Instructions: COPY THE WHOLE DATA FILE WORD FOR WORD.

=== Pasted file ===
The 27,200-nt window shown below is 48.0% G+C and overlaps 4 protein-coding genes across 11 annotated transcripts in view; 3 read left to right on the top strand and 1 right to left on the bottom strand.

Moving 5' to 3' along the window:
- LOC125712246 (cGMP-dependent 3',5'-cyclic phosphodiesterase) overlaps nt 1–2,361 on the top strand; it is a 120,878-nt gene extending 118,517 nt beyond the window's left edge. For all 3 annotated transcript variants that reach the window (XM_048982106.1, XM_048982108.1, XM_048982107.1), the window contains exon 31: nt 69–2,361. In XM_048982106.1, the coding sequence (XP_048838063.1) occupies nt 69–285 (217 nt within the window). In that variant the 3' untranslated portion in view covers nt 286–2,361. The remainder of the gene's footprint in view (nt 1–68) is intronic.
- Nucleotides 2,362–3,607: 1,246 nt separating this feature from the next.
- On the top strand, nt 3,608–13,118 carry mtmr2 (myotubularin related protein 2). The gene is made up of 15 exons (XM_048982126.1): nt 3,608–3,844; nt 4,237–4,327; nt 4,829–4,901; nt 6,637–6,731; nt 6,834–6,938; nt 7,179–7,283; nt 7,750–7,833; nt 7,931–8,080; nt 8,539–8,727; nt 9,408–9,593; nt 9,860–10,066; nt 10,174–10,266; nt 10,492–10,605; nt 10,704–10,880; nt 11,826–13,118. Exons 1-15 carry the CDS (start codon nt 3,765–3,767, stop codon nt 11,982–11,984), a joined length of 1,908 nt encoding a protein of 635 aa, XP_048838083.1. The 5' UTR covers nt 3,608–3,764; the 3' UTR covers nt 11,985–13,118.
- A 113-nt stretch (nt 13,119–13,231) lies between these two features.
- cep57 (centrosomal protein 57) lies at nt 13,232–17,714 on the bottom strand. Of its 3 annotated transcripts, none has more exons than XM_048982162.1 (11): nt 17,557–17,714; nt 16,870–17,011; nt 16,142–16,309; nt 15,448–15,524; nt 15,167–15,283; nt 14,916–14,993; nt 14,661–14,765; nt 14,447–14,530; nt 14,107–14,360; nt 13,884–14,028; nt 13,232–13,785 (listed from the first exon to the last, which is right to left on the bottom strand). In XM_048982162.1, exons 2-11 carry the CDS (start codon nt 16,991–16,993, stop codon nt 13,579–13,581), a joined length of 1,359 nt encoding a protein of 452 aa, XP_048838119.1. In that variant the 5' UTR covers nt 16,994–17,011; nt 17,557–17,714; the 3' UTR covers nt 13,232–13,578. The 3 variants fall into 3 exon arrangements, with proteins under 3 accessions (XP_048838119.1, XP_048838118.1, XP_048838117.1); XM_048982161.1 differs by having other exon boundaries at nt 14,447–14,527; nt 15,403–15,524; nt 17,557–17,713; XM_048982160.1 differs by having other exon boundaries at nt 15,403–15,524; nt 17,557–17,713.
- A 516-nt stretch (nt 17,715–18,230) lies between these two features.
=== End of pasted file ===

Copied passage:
The 27,200-nt window shown below is 48.0% G+C and overlaps 4 protein-coding genes across 11 annotated transcripts in view; 3 read left to right on the top strand and 1 right to left on the bottom strand.

Moving 5' to 3' along the window:
- LOC125712246 (cGMP-dependent 3',5'-cyclic phosphodiesterase) overlaps nt 1–2,361 on the top strand; it is a 120,878-nt gene extending 118,517 nt beyond the window's left edge. For all 3 annotated transcript variants that reach the window (XM_048982106.1, XM_048982108.1, XM_048982107.1), the window contains exon 31: nt 69–2,361. In XM_048982106.1, the coding sequence (XP_048838063.1) occupies nt 69–285 (217 nt within the window). In that variant the 3' untranslated portion in view covers nt 286–2,361. The remainder of the gene's footprint in view (nt 1–68) is intronic.
- Nucleotides 2,362–3,607: 1,246 nt separating this feature from the next.
- On the top strand, nt 3,608–13,118 carry mtmr2 (myotubularin related protein 2). The gene is made up of 15 exons (XM_048982126.1): nt 3,608–3,844; nt 4,237–4,327; nt 4,829–4,901; nt 6,637–6,731; nt 6,834–6,938; nt 7,179–7,283; nt 7,750–7,833; nt 7,931–8,080; nt 8,539–8,727; nt 9,408–9,593; nt 9,860–10,066; nt 10,174–10,266; nt 10,492–10,605; nt 10,704–10,880; nt 11,826–13,118. Exons 1-15 carry the CDS (start codon nt 3,765–3,767, stop codon nt 11,982–11,984), a joined length of 1,908 nt encoding a protein of 635 aa, XP_048838083.1. The 5' UTR covers nt 3,608–3,764; the 3' UTR covers nt 11,985–13,118.
- A 113-nt stretch (nt 13,119–13,231) lies between these two features.
- cep57 (centrosomal protein 57) lies at nt 13,232–17,714 on the bottom strand. Of its 3 annotated transcripts, none has more exons than XM_048982162.1 (11): nt 17,557–17,714; nt 16,870–17,011; nt 16,142–16,309; nt 15,448–15,524; nt 15,167–15,283; nt 14,916–14,993; nt 14,661–14,765; nt 14,447–14,530; nt 14,107–14,360; nt 13,884–14,028; nt 13,232–13,785 (listed from the first exon to the last, which is right to left on the bottom strand). In XM_048982162.1, exons 2-11 carry the CDS (start codon nt 16,991–16,993, stop codon nt 13,579–13,581), a joined length of 1,359 nt encoding a protein of 452 aa, XP_048838119.1. In that variant the 5' UTR covers nt 16,994–17,011; nt 17,557–17,714; the 3' UTR covers nt 13,232–13,578. The 3 variants fall into 3 exon arrangements, with proteins under 3 accessions (XP_048838119.1, XP_048838118.1, XP_048838117.1); XM_048982161.1 differs by having other exon boundaries at nt 14,447–14,527; nt 15,403–15,524; nt 17,557–17,713; XM_048982160.1 differs by having other exon boundaries at nt 15,403–15,524; nt 17,557–17,713.
- A 516-nt stretch (nt 17,715–18,230) lies between these two features.